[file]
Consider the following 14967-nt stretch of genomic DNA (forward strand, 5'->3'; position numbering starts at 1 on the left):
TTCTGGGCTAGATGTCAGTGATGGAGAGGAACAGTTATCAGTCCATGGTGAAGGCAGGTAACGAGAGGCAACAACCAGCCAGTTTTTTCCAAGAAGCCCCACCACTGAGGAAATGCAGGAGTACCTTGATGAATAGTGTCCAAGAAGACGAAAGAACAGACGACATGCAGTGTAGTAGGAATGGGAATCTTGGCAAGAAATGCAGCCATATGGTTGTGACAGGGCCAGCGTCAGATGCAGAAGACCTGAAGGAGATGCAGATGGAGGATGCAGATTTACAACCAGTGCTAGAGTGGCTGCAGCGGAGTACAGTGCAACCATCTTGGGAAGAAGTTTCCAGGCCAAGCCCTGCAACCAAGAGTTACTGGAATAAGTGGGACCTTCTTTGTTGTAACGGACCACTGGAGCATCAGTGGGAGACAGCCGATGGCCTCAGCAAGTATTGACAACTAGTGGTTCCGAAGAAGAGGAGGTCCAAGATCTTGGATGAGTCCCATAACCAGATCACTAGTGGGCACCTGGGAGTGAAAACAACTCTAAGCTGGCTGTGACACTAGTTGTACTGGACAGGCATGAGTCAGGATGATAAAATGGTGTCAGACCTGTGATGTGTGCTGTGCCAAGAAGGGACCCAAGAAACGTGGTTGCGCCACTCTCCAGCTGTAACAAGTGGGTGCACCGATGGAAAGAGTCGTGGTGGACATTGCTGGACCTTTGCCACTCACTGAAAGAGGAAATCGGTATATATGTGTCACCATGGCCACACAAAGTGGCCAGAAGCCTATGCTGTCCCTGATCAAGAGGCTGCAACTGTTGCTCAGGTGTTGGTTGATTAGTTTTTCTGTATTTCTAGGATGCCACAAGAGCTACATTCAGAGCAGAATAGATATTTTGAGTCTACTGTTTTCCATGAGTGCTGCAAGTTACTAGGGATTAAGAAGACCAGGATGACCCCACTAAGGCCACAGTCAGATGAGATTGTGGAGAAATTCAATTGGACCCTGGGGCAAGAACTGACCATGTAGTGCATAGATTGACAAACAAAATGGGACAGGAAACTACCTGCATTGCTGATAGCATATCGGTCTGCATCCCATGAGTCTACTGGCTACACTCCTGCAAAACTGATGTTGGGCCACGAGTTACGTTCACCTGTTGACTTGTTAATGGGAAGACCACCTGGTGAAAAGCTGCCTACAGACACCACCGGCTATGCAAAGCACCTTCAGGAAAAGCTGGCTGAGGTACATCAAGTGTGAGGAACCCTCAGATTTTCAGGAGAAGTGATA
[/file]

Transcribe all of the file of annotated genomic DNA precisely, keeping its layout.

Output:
Consider the following 14967-nt stretch of genomic DNA (forward strand, 5'->3'; position numbering starts at 1 on the left):
TTCTGGGCTAGATGTCAGTGATGGAGAGGAACAGTTATCAGTCCATGGTGAAGGCAGGTAACGAGAGGCAACAACCAGCCAGTTTTTTCCAAGAAGCCCCACCACTGAGGAAATGCAGGAGTACCTTGATGAATAGTGTCCAAGAAGACGAAAGAACAGACGACATGCAGTGTAGTAGGAATGGGAATCTTGGCAAGAAATGCAGCCATATGGTTGTGACAGGGCCAGCGTCAGATGCAGAAGACCTGAAGGAGATGCAGATGGAGGATGCAGATTTACAACCAGTGCTAGAGTGGCTGCAGCGGAGTACAGTGCAACCATCTTGGGAAGAAGTTTCCAGGCCAAGCCCTGCAACCAAGAGTTACTGGAATAAGTGGGACCTTCTTTGTTGTAACGGACCACTGGAGCATCAGTGGGAGACAGCCGATGGCCTCAGCAAGTATTGACAACTAGTGGTTCCGAAGAAGAGGAGGTCCAAGATCTTGGATGAGTCCCATAACCAGATCACTAGTGGGCACCTGGGAGTGAAAACAACTCTAAGCTGGCTGTGACACTAGTTGTACTGGACAGGCATGAGTCAGGATGATAAAATGGTGTCAGACCTGTGATGTGTGCTGTGCCAAGAAGGGACCCAAGAAACGTGGTTGCGCCACTCTCCAGCTGTAACAAGTGGGTGCACCGATGGAAAGAGTCGTGGTGGACATTGCTGGACCTTTGCCACTCACTGAAAGAGGAAATCGGTATATATGTGTCACCATGGCCACACAAAGTGGCCAGAAGCCTATGCTGTCCCTGATCAAGAGGCTGCAACTGTTGCTCAGGTGTTGGTTGATTAGTTTTTCTGTATTTCTAGGATGCCACAAGAGCTACATTCAGAGCAGAATAGATATTTTGAGTCTACTGTTTTCCATGAGTGCTGCAAGTTACTAGGGATTAAGAAGACCAGGATGACCCCACTAAGGCCACAGTCAGATGAGATTGTGGAGAAATTCAATTGGACCCTGGGGCAAGAACTGACCATGTAGTGCATAGATTGACAAACAAAATGGGACAGGAAACTACCTGCATTGCTGATAGCATATCGGTCTGCATCCCATGAGTCTACTGGCTACACTCCTGCAAAACTGATGTTGGGCCACGAGTTACGTTCACCTGTTGACTTGTTAATGGGAAGACCACCTGGTGAAAAGCTGCCTACAGACACCACCGGCTATGCAAAGCACCTTCAGGAAAAGCTGGCTGAGGTACATCAAGTGTGAGGAACCCTCAGATTTTCAGGAGAAGTGATA